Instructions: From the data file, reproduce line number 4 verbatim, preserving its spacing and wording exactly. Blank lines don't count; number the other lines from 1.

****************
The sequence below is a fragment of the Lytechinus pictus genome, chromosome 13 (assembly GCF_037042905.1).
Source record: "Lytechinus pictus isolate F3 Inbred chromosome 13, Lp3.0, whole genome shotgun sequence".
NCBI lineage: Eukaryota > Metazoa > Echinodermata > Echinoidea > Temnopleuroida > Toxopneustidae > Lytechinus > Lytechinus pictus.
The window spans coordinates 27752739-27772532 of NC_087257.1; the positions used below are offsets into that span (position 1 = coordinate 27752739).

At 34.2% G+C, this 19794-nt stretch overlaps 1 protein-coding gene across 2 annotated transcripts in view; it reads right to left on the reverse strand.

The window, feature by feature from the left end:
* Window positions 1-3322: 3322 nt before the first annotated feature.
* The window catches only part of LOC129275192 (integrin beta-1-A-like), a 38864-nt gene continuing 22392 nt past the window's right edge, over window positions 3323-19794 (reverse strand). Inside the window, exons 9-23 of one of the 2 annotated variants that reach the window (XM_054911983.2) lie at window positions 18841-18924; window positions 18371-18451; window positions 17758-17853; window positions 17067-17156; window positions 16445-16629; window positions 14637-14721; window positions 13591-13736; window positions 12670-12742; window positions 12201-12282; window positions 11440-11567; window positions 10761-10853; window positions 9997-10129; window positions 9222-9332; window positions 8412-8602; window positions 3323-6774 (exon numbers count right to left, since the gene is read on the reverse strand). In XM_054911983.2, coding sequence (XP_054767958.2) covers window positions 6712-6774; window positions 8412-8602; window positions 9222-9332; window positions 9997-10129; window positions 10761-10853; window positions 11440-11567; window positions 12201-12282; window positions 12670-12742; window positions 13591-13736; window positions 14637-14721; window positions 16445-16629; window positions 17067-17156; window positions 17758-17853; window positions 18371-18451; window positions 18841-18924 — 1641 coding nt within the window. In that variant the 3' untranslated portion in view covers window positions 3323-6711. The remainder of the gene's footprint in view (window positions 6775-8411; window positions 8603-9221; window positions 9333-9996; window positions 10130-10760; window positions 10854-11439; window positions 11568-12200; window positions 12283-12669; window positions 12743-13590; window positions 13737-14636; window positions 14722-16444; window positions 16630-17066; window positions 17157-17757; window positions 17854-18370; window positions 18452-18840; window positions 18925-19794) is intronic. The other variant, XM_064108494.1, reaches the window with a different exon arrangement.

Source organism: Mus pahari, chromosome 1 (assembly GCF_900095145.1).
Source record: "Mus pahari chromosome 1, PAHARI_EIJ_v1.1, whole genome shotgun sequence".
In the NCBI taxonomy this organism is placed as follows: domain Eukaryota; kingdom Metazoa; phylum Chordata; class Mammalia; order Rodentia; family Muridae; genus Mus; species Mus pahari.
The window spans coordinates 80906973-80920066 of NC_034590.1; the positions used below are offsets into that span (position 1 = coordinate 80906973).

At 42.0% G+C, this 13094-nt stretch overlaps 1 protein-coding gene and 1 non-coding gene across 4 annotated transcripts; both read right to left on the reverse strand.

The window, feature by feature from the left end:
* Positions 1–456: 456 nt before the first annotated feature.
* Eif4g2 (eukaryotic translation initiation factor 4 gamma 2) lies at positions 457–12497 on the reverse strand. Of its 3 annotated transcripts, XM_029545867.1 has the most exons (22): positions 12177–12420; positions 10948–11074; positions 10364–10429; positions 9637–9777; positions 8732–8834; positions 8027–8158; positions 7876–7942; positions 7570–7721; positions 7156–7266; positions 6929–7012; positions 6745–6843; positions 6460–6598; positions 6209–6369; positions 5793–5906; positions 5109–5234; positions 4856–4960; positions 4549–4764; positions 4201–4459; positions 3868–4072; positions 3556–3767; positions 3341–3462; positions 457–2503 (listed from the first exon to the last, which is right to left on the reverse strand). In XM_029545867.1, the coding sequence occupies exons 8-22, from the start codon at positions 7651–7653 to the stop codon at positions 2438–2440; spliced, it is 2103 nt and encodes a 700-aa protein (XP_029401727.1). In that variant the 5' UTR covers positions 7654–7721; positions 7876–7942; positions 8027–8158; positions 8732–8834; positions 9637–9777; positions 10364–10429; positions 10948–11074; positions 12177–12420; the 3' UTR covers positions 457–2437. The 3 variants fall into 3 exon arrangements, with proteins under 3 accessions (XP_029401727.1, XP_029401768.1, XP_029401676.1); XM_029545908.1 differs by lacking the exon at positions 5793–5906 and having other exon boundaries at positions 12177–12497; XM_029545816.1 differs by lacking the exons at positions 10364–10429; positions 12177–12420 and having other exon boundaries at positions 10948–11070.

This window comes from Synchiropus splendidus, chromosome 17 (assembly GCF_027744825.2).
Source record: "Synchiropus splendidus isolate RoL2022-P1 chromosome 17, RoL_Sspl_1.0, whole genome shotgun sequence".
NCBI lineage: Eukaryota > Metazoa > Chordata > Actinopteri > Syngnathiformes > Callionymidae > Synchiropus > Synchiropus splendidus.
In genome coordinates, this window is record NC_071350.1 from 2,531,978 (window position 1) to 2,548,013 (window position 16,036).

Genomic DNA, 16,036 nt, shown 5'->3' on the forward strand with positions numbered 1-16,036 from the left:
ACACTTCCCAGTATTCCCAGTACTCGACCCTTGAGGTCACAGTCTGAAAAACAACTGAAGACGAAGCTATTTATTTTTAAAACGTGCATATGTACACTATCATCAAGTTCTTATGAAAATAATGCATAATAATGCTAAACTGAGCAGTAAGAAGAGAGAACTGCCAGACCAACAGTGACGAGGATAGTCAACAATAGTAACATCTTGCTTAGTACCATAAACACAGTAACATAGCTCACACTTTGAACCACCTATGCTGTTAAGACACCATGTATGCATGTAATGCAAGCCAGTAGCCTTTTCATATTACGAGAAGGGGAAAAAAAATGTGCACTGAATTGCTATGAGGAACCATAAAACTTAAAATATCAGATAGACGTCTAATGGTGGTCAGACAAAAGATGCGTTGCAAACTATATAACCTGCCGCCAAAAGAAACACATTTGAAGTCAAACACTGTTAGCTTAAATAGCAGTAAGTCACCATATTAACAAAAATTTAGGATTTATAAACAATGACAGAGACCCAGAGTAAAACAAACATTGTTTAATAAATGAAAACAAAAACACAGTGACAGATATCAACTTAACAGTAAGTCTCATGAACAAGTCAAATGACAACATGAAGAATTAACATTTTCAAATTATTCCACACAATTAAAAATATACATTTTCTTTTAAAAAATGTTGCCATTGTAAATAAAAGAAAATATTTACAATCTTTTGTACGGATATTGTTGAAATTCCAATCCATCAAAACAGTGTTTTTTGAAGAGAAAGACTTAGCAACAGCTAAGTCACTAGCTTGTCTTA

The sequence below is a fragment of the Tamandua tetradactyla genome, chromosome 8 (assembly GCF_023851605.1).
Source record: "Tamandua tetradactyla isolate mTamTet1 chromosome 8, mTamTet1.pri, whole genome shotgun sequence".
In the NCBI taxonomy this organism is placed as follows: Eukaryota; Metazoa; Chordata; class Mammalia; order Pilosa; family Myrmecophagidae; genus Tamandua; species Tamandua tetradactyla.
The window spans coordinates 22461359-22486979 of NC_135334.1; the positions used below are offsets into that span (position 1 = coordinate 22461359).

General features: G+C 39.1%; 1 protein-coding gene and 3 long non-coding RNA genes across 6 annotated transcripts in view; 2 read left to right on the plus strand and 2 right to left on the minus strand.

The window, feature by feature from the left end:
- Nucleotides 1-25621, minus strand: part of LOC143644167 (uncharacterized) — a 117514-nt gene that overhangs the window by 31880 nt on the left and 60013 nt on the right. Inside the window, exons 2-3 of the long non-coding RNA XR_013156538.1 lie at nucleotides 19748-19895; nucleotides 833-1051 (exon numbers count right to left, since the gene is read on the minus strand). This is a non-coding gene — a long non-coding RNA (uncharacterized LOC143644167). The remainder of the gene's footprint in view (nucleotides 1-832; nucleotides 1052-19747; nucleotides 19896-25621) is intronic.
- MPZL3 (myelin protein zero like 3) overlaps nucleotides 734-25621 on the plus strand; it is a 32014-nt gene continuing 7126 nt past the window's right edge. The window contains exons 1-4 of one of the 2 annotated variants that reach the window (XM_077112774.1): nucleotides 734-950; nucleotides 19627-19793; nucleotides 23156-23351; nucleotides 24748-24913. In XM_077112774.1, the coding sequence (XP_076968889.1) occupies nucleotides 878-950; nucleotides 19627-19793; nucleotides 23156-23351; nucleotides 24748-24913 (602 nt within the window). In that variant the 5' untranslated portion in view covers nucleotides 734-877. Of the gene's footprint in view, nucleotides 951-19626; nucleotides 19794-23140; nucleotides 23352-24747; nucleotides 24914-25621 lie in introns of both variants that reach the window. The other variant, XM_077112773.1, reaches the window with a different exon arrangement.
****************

The window spans coordinates 27752739-27772532 of NC_087257.1; the positions used below are offsets into that span (position 1 = coordinate 27752739).